DAVID Cameron and Nick Clegg recently announced a package of measures designed to increase the number of young people entering employment.
When we came to power, youth unemployment was at record levels and still almost 670,000 youngsters are unemployed or not in full-time education. Readers may well come across politicians and commentators referring to such people as NEETS – that is, ‘Not in Education, Employment or Training’.
We felt it was imperative that we sought to understand exactly what barriers exist which prevent young people from seeking and securing a job or, indeed, embarking upon a career of their choice.
Although this is not something that is directly in my remit as Minister for the Cabinet Office and is being led by my colleagues from the Department for Work and Pensions and the Education Department, it is something that I take a very active interest in as local MP.
I’ve visited agencies that operate locally and specialise in getting people – young and old – into work and my House of Commons team is in close touch with the local JobCentre Plus District Office. I also meet young people who are searching for work – and often their parents – at my local advice surgeries.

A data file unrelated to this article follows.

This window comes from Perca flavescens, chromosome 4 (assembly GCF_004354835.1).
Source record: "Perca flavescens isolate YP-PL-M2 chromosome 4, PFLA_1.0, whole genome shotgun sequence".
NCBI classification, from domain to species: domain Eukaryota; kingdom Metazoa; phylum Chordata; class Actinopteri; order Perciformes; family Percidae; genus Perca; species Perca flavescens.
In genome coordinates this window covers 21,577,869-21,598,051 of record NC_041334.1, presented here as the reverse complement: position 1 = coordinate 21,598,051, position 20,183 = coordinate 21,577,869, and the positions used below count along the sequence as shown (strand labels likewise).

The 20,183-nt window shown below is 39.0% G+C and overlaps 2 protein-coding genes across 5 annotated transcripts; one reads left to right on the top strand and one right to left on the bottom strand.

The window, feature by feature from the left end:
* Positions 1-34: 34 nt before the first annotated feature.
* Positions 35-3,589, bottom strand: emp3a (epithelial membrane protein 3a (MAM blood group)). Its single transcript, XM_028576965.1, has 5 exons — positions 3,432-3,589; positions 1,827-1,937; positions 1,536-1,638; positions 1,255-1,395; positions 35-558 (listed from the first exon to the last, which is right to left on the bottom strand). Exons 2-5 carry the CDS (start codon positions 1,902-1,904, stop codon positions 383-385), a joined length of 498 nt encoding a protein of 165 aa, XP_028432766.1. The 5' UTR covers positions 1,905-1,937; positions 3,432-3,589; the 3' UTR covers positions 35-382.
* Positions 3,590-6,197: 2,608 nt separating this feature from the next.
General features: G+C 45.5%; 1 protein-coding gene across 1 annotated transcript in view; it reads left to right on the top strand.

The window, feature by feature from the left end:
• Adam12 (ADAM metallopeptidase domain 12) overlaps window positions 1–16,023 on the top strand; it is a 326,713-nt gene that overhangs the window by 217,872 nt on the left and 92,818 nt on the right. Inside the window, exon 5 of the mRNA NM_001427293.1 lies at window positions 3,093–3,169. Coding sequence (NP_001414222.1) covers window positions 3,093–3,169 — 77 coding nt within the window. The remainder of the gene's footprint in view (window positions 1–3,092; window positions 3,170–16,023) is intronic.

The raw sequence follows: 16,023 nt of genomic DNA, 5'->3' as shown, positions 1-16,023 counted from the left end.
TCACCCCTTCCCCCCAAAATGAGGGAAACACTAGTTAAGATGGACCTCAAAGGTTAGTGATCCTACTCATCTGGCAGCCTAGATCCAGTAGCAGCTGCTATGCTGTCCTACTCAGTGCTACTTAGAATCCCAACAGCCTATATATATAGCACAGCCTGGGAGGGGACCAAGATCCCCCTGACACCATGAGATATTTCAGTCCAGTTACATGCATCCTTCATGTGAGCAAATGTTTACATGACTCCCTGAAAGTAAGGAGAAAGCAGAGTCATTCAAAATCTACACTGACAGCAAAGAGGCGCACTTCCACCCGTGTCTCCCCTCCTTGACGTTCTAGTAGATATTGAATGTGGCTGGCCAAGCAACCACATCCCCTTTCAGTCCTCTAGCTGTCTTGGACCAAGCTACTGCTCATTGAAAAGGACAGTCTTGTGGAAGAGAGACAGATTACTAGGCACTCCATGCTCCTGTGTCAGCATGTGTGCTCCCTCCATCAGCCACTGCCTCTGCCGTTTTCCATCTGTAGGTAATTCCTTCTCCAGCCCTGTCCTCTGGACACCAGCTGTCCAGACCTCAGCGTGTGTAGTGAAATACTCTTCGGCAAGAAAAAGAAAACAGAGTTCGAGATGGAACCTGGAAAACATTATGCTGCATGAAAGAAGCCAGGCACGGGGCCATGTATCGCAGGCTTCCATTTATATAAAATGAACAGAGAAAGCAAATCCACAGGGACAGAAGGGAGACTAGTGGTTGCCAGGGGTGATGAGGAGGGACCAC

It’s useful to hear their experiences which I can pass on to my colleagues and I have, on occasion, been able to help them move towards their goal of securing a first job.
That’s why I was so pleased when I learnt of the full details of our package of measures, which include:
An additional £60m commitment to help vulnerable youngsters.
Measures to help young people into apprenticeships across the private sector and within the Government Estate – including cutting bureaucracy so companies want to get involved.
A new £10m per annum Innovation Fund to give delivery organisations, in particular, the voluntary and community sector, a chance to develop innovative solutions to help disadvantaged people.
The establishment of new sector-based work academies which will enable people on benefits to undertake six weeks of training and work experience, followed by a guaranteed job interview.
We’re lucky to live and work in the Horsham area, where unemployment, compared to other parts of the country, is relatively low but it does exist and it affects families in all our local communities. If these measures help even a handful of local youngsters gain employment, instead of embarking on a life of unemployment and benefit claims, it won’t only help them and their families but our local and national economies too.
MP for Horsham